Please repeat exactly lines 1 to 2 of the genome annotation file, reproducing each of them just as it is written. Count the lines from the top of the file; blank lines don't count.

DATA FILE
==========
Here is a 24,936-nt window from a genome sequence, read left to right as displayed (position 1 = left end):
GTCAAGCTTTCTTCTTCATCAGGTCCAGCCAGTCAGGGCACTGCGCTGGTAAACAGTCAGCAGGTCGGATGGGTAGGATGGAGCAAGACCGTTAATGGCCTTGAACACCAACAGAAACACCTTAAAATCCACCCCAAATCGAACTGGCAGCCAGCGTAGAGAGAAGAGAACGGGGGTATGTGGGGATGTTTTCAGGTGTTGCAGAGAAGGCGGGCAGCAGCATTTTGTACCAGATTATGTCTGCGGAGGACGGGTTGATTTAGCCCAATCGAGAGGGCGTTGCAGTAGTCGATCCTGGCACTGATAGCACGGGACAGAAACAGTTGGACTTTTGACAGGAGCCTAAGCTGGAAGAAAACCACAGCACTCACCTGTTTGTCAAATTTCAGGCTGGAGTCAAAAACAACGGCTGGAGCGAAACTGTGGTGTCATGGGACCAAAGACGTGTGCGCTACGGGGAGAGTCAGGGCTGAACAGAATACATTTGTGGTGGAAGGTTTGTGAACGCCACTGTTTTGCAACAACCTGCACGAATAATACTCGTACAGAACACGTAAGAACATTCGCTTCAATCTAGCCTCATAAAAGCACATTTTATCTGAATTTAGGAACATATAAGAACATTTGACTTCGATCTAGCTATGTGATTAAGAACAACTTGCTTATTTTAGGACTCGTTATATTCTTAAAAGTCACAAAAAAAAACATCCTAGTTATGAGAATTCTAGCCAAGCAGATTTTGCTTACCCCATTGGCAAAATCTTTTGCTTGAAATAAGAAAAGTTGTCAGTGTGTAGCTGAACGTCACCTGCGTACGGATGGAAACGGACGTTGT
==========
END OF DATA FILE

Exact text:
Here is a 24,936-nt window from a genome sequence, read left to right as displayed (position 1 = left end):
GTCAAGCTTTCTTCTTCATCAGGTCCAGCCAGTCAGGGCACTGCGCTGGTAAACAGTCAGCAGGTCGGATGGGTAGGATGGAGCAAGACCGTTAATGGCCTTGAACACCAACAGAAACACCTTAAAATCCACCCCAAATCGAACTGGCAGCCAGCGTAGAGAGAAGAGAACGGGGGTATGTGGGGATGTTTTCAGGTGTTGCAGAGAAGGCGGGCAGCAGCATTTTGTACCAGATTATGTCTGCGGAGGACGGGTTGATTTAGCCCAATCGAGAGGGCGTTGCAGTAGTCGATCCTGGCACTGATAGCACGGGACAGAAACAGTTGGACTTTTGACAGGAGCCTAAGCTGGAAGAAAACCACAGCACTCACCTGTTTGTCAAATTTCAGGCTGGAGTCAAAAACAACGGCTGGAGCGAAACTGTGGTGTCATGGGACCAAAGACGTGTGCGCTACGGGGAGAGTCAGGGCTGAACAGAATACATTTGTGGTGGAAGGTTTGTGAACGCCACTGTTTTGCAACAACCTGCACGAATAATACTCGTACAGAACACGTAAGAACATTCGCTTCAATCTAGCCTCATAAAAGCACATTTTATCTGAATTTAGGAACATATAAGAACATTTGACTTCGATCTAGCTATGTGATTAAGAACAACTTGCTTATTTTAGGACTCGTTATATTCTTAAAAGTCACAAAAAAAAACATCCTAGTTATGAGAATTCTAGCCAAGCAGATTTTGCTTACCCCATTGGCAAAATCTTTTGCTTGAAATAAGAAAAGTTGTCAGTGTGTAGCTGAACGTCACCTGCGTACGGATGGAAACGGACGTTGT